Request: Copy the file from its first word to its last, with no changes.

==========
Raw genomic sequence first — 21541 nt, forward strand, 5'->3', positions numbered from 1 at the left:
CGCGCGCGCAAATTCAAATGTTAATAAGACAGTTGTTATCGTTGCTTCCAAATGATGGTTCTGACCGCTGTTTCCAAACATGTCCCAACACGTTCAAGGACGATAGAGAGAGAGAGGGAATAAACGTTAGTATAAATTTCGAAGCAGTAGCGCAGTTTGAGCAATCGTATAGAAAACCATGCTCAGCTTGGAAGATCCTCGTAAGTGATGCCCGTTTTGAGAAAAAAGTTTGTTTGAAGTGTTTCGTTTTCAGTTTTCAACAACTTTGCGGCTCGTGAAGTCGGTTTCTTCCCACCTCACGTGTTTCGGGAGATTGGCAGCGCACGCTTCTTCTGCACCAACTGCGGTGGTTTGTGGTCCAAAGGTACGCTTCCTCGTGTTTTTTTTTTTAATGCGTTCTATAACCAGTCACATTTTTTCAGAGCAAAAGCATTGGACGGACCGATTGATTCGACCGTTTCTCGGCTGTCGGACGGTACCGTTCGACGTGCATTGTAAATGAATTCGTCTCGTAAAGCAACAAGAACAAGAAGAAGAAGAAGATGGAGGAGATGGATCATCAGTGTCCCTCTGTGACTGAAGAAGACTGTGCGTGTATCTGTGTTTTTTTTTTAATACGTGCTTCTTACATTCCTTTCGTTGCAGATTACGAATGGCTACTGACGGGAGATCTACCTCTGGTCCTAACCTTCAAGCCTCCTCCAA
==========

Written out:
Raw genomic sequence first — 21541 nt, forward strand, 5'->3', positions numbered from 1 at the left:
CGCGCGCGCAAATTCAAATGTTAATAAGACAGTTGTTATCGTTGCTTCCAAATGATGGTTCTGACCGCTGTTTCCAAACATGTCCCAACACGTTCAAGGACGATAGAGAGAGAGAGGGAATAAACGTTAGTATAAATTTCGAAGCAGTAGCGCAGTTTGAGCAATCGTATAGAAAACCATGCTCAGCTTGGAAGATCCTCGTAAGTGATGCCCGTTTTGAGAAAAAAGTTTGTTTGAAGTGTTTCGTTTTCAGTTTTCAACAACTTTGCGGCTCGTGAAGTCGGTTTCTTCCCACCTCACGTGTTTCGGGAGATTGGCAGCGCACGCTTCTTCTGCACCAACTGCGGTGGTTTGTGGTCCAAAGGTACGCTTCCTCGTGTTTTTTTTTTTAATGCGTTCTATAACCAGTCACATTTTTTCAGAGCAAAAGCATTGGACGGACCGATTGATTCGACCGTTTCTCGGCTGTCGGACGGTACCGTTCGACGTGCATTGTAAATGAATTCGTCTCGTAAAGCAACAAGAACAAGAAGAAGAAGAAGATGGAGGAGATGGATCATCAGTGTCCCTCTGTGACTGAAGAAGACTGTGCGTGTATCTGTGTTTTTTTTTTAATACGTGCTTCTTACATTCCTTTCGTTGCAGATTACGAATGGCTACTGACGGGAGATCTACCTCTGGTCCTAACCTTCAAGCCTCCTCCAA